Recall: The underlying disorder is one of severely impaired left ventricular filling (diastolic dysfunction) due to increased wall thickness, impaired ventricular relaxation, and the development of ischemic induced myocardial fibrosis (increased ventricular stiffness). Systolic function is relatively preserved (at least until late in the disease process).
Principles of therapy:
- With respect to the obstructive form of HCM we traditionally expect the following hemodynamic changes to reduce the degree of obstruction
- A decrease in contractility
- A decrease in heart rate
- An increase in preload
- An increase in afterload
- Attempt to improve left ventricular diastolic function (as ventricular filling is improved, stroke volume will increase and therefore pulmonary edema will decrease)
Beta-blockers improve diastolic function indirectly by reducing heart rate and improving myocardial perfusion, thereby enhancing ventricular filling. Their negative inotropic properties reduce myocardial oxygen demand/consumption and thus may reduce ischemia. Beta-blockers also have antiarrhythmic properties that may be of benefit in this disorder. Beta-blockers reduce or abolish dynamic LVOT obstruction, and are therefore often used in the obstructive form of HCM. And finally, blockade of the deleterious effects of chronic sympathetic nervous system activation (vasoconstriction increasing afterload, myocardial necrosis, coronary vasospasm, arrythmogenesis) may be of benefit. Beta-blockers are the therapy of choice in humans with obstructive HCM or with exertional dyspnea and exercise intolerance.
- Atenolol: 6.25-12.5 mg/cat SID-BID (PO)
- Metoprolol: 0.5-1 mg/kg TID (PO)
Calcium channel blockers, like beta blockers, reduce heart rate and myocardial oxygen consumption. They also may improve the active process of myocardial relaxation directly. In humans and in cats, the tendency in the past was to treat non-obstructive HCM with calcium channel blockers (diltiazem). However the most recent therapeutic consensus guidelines for human HCM do not include the use of calcium channel blockers as there is no conclusive evidence that calcium channel blocker improve symptoms, hemodynamics, or survival.
- Diltiazem: 1-2 mg/kg TID (PO) or 7.5 mg per cat TID
Angiotensin converting enzyme (ACE) inhibitors – Traditionally, treatment of HCM has focused on negative inotropic/chronotropic therapy (beta blockers, calcium channel blockers), and ACE inhibitors have been avoided (particularly in obstructive HCM) due to the impression that any arterial vasodilation may promote hypotension. However, the renin-angiotensin-aldosterone system (RAAS) plays an important role in stimulation of myocardial hypertrophy and fibrosis (which adversely affects diastolic function) and progression of heart failure. Therefore ACE-inhibitors may theoretically have some benefit in the setting of HCM. Recent work in veterinary medicine suggests that ACE-inhibition does not worsen dynamic LVOT obstruction or promote hypotension in HCM cats and that ACE-inhibitors are tolerated well in this population. Interim analysis of an ongoing prospective randomized clinical trial of therapy in feline CHF due to HCM suggests that cats treated with ACE-inhibitors tend to have a better outcome (not statistically significant) than those treated with either beta-blockers or calcium channel blockers. As the final results of this trial have yet to be published, any conclusions at this point are premature. However in the asymptomatic (pre-CHF) stage of HCM, two recent placebo-controlled feline studies showed no improvement in LV wall thickness, mass, or diastolic function with ACE-inhibitor therapy for 6-12 months (MacDonald et al JVIM 2006, Taillefer et al CVJ 2006). Note also that ACE-inhibitors are not featured in the most recent therapeutic consensus guidelines for human HCM.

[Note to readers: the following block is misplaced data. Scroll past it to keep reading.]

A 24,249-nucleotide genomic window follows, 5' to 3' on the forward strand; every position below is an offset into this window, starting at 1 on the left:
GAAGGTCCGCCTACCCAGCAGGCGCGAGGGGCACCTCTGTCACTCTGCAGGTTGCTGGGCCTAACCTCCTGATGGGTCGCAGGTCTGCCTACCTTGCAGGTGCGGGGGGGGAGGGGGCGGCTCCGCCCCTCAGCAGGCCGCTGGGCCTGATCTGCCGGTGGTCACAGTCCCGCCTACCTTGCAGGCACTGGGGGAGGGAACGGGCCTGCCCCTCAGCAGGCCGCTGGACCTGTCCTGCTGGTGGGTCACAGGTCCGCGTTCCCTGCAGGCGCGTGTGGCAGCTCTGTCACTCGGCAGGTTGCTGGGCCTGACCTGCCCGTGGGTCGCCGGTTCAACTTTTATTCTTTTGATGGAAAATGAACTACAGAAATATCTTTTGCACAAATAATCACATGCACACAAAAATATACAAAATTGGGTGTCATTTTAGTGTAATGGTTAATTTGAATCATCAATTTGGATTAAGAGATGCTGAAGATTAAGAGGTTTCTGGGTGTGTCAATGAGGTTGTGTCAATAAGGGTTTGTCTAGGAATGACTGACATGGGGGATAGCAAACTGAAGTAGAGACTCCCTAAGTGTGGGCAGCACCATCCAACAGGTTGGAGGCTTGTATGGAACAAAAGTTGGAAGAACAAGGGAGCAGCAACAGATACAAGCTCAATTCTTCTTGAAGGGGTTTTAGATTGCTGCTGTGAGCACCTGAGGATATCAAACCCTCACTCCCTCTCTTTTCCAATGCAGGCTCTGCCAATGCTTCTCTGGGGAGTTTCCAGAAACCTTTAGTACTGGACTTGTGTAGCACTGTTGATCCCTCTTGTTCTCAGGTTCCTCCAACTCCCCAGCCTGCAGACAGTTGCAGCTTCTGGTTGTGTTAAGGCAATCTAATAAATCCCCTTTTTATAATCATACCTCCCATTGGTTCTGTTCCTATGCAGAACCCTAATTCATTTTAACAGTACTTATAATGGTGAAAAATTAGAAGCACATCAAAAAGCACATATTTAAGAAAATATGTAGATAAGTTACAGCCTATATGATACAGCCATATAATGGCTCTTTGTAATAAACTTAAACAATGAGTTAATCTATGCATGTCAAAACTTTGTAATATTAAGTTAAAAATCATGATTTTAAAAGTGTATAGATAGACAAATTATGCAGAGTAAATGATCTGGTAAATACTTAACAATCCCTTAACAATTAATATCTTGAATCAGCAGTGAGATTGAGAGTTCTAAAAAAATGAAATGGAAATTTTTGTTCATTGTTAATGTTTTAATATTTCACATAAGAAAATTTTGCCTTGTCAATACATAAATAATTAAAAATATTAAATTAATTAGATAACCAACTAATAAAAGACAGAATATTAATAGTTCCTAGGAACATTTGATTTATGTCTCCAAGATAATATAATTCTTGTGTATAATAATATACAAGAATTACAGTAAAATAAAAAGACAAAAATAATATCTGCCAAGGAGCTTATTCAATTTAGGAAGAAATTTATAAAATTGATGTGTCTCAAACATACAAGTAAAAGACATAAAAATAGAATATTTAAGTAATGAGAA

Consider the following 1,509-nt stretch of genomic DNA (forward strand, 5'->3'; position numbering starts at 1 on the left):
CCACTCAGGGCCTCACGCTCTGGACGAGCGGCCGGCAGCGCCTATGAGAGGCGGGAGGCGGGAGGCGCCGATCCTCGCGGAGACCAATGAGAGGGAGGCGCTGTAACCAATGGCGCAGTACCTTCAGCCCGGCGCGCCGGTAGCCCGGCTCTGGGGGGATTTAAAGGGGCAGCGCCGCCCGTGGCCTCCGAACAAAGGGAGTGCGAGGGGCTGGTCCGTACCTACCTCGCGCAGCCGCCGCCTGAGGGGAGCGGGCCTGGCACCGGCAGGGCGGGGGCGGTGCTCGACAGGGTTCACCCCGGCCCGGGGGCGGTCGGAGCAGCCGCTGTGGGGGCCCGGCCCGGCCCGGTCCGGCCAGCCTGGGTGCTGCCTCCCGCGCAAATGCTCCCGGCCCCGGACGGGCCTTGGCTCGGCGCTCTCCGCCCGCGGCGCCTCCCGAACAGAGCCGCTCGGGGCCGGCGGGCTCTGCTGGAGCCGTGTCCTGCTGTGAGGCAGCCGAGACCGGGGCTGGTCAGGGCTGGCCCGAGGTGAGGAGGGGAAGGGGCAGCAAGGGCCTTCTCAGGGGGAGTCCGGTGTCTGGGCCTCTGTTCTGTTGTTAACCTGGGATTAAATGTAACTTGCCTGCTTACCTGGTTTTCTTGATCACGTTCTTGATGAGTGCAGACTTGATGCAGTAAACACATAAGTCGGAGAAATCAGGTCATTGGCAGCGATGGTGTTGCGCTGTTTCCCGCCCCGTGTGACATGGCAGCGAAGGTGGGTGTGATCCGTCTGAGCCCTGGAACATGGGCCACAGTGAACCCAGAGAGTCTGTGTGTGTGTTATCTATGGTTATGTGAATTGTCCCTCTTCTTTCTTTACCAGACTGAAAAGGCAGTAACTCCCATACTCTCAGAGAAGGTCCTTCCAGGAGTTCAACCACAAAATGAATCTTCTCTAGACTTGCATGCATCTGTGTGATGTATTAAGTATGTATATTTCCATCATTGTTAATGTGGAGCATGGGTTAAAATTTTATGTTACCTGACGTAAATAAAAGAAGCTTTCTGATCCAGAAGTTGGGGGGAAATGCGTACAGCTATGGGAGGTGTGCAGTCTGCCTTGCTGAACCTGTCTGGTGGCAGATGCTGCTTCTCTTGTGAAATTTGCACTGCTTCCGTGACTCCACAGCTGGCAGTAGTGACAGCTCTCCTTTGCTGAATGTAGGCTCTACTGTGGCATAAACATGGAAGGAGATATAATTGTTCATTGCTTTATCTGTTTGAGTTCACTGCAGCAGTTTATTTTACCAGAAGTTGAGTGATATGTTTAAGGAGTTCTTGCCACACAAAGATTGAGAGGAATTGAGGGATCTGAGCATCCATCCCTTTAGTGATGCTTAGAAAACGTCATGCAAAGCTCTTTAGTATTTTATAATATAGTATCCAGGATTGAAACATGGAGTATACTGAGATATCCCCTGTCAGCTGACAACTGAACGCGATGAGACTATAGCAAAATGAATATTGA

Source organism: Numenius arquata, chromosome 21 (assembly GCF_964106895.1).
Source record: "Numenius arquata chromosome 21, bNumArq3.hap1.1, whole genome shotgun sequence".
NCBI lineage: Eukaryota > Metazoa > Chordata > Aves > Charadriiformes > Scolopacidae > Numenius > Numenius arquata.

- Reduce pulmonary edema and pleural effusion for cats in CHF:
- Diuretics – furosemide (Lasix): 1-2 mg/kg BID-TID (PO, IM, IV); do not exceed 2 mg/kg (IV)
- Although diuretics are very useful initially when pulmonary edema is present, as pulmonary edema resolves and additional therapy is in progress, one should attempt to use the least diuretic dose/reduce the dose (these individuals require as much preload as possible to prime their stiff left ventricle). Dramatic improvement may be noted with conservative doses.
- ACE-inhibitors likely have a role to play in the management of CHF by blocking the RAAS when furosemide therapy is used
- enalapril or benazepril: 0.25-0.5 mg/kg Q 24 hrs PO
- Renal parameters and electrolytes must be monitored
- Periodic thoracocentesis for pleural effusion may be necessary
- Direct arteriolar dilators will potentially exacerbate the situation; they reduce afterload and can promote hypotension as the left ventricle (already contracting maximally) cannot substantially augment stroke volume to raise blood pressure. Don’t use them.
- Prevent thromboembolic disease. See Question 19 above.
- Treat underlying disorders if present.
- Hyperthyroidism for management.
- Systemic hypertension – it is important to rule out hypertension as etiologic.